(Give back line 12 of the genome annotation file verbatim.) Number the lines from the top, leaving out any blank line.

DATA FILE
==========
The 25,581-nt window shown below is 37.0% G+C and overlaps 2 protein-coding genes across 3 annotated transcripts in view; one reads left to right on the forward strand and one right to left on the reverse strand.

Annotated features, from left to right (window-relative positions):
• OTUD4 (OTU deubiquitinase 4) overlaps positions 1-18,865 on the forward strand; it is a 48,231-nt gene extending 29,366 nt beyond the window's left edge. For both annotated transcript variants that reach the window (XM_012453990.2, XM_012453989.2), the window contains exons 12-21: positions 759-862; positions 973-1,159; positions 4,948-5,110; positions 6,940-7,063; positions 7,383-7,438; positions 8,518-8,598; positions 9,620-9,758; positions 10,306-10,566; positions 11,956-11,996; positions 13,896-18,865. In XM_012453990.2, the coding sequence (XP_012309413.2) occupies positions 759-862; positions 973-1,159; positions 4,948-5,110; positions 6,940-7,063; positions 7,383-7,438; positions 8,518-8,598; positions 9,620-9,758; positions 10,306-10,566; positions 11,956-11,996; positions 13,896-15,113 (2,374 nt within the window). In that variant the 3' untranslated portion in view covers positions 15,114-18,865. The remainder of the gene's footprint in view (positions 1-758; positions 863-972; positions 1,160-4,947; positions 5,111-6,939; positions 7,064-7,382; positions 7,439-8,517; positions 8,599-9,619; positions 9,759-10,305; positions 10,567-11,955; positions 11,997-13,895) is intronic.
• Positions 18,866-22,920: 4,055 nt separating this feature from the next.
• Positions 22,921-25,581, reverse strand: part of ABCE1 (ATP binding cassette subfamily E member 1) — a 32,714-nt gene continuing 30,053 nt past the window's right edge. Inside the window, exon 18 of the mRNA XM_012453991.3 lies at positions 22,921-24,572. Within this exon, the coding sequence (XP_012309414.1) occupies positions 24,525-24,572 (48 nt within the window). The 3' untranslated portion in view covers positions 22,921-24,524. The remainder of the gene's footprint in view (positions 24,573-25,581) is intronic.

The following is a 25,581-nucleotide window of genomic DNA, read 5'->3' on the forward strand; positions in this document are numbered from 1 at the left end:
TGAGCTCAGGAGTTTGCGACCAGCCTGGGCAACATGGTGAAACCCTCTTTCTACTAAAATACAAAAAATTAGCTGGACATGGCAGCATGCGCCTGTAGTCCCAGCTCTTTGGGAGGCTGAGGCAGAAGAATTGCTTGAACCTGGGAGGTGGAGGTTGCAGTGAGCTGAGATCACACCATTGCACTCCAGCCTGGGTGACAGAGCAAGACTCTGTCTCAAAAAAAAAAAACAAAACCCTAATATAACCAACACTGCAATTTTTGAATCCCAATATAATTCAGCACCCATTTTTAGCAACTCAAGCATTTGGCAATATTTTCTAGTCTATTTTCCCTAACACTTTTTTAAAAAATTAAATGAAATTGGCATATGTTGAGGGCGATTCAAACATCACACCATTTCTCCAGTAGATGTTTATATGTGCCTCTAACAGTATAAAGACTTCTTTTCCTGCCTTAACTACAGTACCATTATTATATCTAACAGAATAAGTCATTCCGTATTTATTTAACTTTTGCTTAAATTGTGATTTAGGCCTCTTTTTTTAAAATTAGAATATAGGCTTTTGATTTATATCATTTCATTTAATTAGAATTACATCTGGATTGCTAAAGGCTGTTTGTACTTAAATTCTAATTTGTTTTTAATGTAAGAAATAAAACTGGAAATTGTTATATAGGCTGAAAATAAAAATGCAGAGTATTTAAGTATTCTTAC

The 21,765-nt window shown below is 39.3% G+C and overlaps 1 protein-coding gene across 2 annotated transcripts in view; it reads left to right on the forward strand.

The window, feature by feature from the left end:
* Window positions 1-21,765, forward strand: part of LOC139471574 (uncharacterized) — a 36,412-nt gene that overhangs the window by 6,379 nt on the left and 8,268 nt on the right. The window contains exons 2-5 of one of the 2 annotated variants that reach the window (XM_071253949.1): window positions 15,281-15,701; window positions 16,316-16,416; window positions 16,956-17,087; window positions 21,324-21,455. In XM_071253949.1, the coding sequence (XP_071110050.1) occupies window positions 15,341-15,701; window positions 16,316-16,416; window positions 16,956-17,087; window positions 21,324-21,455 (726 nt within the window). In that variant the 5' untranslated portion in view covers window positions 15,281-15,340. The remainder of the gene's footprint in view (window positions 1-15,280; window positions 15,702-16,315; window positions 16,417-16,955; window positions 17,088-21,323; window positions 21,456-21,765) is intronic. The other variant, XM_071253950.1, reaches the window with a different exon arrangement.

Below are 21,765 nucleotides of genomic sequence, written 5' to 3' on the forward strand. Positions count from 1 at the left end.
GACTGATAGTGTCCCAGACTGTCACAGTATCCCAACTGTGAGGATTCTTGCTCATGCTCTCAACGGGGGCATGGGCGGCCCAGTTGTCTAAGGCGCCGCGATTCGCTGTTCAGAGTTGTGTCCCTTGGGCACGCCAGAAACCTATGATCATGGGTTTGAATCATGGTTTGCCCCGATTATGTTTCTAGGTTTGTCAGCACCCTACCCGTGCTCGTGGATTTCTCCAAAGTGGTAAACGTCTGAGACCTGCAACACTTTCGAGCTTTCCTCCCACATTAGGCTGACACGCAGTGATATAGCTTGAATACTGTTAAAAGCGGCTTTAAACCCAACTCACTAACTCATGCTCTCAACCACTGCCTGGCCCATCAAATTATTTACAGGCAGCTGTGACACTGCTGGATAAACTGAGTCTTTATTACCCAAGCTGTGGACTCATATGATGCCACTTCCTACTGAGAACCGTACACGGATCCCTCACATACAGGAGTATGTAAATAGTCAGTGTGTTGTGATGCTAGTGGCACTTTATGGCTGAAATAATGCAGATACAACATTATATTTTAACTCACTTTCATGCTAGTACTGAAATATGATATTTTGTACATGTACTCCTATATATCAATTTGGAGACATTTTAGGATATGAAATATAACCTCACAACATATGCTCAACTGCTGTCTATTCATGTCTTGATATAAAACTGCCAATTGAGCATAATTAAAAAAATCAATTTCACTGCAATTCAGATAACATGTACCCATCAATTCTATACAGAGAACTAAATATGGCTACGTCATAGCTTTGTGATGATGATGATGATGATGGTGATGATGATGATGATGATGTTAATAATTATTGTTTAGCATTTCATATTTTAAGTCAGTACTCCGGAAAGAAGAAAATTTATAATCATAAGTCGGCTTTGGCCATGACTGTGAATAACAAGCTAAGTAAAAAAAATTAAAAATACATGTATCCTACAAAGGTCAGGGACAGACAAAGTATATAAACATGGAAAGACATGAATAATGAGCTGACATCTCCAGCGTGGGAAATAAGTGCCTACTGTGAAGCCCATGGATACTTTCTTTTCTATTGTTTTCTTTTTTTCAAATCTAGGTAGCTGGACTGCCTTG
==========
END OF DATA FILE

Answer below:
GACTGATAGTGTCCCAGACTGTCACAGTATCCCAACTGTGAGGATTCTTGCTCATGCTCTCAACGGGGGCATGGGCGGCCCAGTTGTCTAAGGCGCCGCGATTCGCTGTTCAGAGTTGTGTCCCTTGGGCACGCCAGAAACCTATGATCATGGGTTTGAATCATGGTTTGCCCCGATTATGTTTCTAGGTTTGTCAGCACCCTACCCGTGCTCGTGGATTTCTCCAAAGTGGTAAACGTCTGAGACCTGCAACACTTTCGAGCTTTCCTCCCACATTAGGCTGACACGCAGTGATATAGCTTGAATACTGTTAAAAGCGGCTTTAAACCCAACTCACTAACTCATGCTCTCAACCACTGCCTGGCCCATCAAATTATTTACAGGCAGCTGTGACACTGCTGGATAAACTGAGTCTTTATTACCCAAGCTGTGGACTCATATGATGCCACTTCCTACTGAGAACCGTACACGGATCCCTCACATACAGGAGTATGTAAATAGTCAGTGTGTTGTGATGCTAGTGGCACTTTATGGCTGAAATAATGCAGATACAACATTATATTTTAACTCACTTTCATGCTAGTACTGAAATATGATATTTTGTACATGTACTCCTATATATCAATTTGGAGACATTTTAGGATATGAAATATAACCTCACAACATATGCTCAACTGCTGTCTATTCATGTCTTGATATAAAACTGCCAATTGAGCATAATTAAAAAAATCAATTTCACTGCAATTCAGATAACATGTACCCATCAATTCTATACAGAGAACTAAATATGGCTACGTCATAGCTTTGTGATGATGATGATGATGATGGTGATGATGATGATGATGATGTTAATAATTATTGTTTAGCATTTCATATTTTAAGTCAGTACTCCGGAAAGAAGAAAATTTATAATCATAAGTCGGCTTTGGCCATGACTGTGAATAACAAGCTAAGTAAAAAAAATTAAAAATACATGTATCCTACAAAGGTCAGGGACAGACAAAGTATATAAACATGGAAAGACATGAATAATGAGCTGACATCTCCAGCGTGGGAAATAAGTGCCTACTGTGAAGCCCATGGATACTTTCTTTTCTATTGTTTTCTTTTTTTCAAATCTAGGTAGCTGGACTGCCTTG